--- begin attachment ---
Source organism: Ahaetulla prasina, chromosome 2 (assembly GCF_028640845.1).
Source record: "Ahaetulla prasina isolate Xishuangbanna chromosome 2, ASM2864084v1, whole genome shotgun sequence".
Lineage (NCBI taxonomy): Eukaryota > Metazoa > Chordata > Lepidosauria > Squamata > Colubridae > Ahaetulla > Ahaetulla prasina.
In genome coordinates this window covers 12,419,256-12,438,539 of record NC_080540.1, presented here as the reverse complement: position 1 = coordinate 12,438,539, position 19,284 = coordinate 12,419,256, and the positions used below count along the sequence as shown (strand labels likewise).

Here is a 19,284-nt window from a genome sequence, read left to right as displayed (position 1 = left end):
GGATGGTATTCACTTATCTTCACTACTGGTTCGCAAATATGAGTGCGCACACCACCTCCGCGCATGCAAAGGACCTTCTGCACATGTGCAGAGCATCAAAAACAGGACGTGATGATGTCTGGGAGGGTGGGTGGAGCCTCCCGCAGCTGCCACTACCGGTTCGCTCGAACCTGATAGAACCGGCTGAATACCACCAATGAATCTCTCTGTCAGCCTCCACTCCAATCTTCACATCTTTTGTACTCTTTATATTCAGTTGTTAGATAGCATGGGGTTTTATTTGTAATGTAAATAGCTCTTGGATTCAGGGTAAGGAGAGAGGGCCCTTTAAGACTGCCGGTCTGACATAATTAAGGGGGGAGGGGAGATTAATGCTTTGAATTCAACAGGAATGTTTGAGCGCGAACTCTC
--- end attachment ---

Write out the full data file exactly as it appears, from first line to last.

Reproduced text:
Source organism: Ahaetulla prasina, chromosome 2 (assembly GCF_028640845.1).
Source record: "Ahaetulla prasina isolate Xishuangbanna chromosome 2, ASM2864084v1, whole genome shotgun sequence".
Lineage (NCBI taxonomy): Eukaryota > Metazoa > Chordata > Lepidosauria > Squamata > Colubridae > Ahaetulla > Ahaetulla prasina.
In genome coordinates this window covers 12,419,256-12,438,539 of record NC_080540.1, presented here as the reverse complement: position 1 = coordinate 12,438,539, position 19,284 = coordinate 12,419,256, and the positions used below count along the sequence as shown (strand labels likewise).

Here is a 19,284-nt window from a genome sequence, read left to right as displayed (position 1 = left end):
GGATGGTATTCACTTATCTTCACTACTGGTTCGCAAATATGAGTGCGCACACCACCTCCGCGCATGCAAAGGACCTTCTGCACATGTGCAGAGCATCAAAAACAGGACGTGATGATGTCTGGGAGGGTGGGTGGAGCCTCCCGCAGCTGCCACTACCGGTTCGCTCGAACCTGATAGAACCGGCTGAATACCACCAATGAATCTCTCTGTCAGCCTCCACTCCAATCTTCACATCTTTTGTACTCTTTATATTCAGTTGTTAGATAGCATGGGGTTTTATTTGTAATGTAAATAGCTCTTGGATTCAGGGTAAGGAGAGAGGGCCCTTTAAGACTGCCGGTCTGACATAATTAAGGGGGGAGGGGAGATTAATGCTTTGAATTCAACAGGAATGTTTGAGCGCGAACTCTC